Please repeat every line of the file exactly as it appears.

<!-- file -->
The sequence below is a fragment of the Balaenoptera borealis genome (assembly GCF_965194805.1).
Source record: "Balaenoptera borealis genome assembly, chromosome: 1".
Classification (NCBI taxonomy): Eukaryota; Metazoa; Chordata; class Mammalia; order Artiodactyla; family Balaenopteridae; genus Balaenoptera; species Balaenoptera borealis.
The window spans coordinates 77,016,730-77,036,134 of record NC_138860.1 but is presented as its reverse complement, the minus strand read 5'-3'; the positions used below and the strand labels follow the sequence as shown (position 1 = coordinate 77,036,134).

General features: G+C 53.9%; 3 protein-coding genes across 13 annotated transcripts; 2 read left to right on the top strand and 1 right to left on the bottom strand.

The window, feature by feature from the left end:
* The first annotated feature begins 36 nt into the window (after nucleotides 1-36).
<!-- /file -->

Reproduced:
The sequence below is a fragment of the Balaenoptera borealis genome (assembly GCF_965194805.1).
Source record: "Balaenoptera borealis genome assembly, chromosome: 1".
Classification (NCBI taxonomy): Eukaryota; Metazoa; Chordata; class Mammalia; order Artiodactyla; family Balaenopteridae; genus Balaenoptera; species Balaenoptera borealis.
The window spans coordinates 77,016,730-77,036,134 of record NC_138860.1 but is presented as its reverse complement, the minus strand read 5'-3'; the positions used below and the strand labels follow the sequence as shown (position 1 = coordinate 77,036,134).

General features: G+C 53.9%; 3 protein-coding genes across 13 annotated transcripts; 2 read left to right on the top strand and 1 right to left on the bottom strand.

The window, feature by feature from the left end:
* The first annotated feature begins 36 nt into the window (after nucleotides 1-36).